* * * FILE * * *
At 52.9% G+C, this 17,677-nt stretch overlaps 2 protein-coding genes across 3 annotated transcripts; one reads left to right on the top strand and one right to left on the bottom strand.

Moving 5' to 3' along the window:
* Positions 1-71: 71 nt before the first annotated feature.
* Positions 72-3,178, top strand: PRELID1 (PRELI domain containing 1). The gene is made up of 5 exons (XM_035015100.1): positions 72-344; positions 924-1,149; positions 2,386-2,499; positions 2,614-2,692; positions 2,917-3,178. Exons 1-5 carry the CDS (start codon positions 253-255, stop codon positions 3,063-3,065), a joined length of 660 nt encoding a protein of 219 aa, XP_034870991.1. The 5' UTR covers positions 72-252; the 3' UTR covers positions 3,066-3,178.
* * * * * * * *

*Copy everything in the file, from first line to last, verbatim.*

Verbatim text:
At 52.9% G+C, this 17,677-nt stretch overlaps 2 protein-coding genes across 3 annotated transcripts; one reads left to right on the top strand and one right to left on the bottom strand.

Moving 5' to 3' along the window:
* Positions 1-71: 71 nt before the first annotated feature.
* Positions 72-3,178, top strand: PRELID1 (PRELI domain containing 1). The gene is made up of 5 exons (XM_035015100.1): positions 72-344; positions 924-1,149; positions 2,386-2,499; positions 2,614-2,692; positions 2,917-3,178. Exons 1-5 carry the CDS (start codon positions 253-255, stop codon positions 3,063-3,065), a joined length of 660 nt encoding a protein of 219 aa, XP_034870991.1. The 5' UTR covers positions 72-252; the 3' UTR covers positions 3,066-3,178.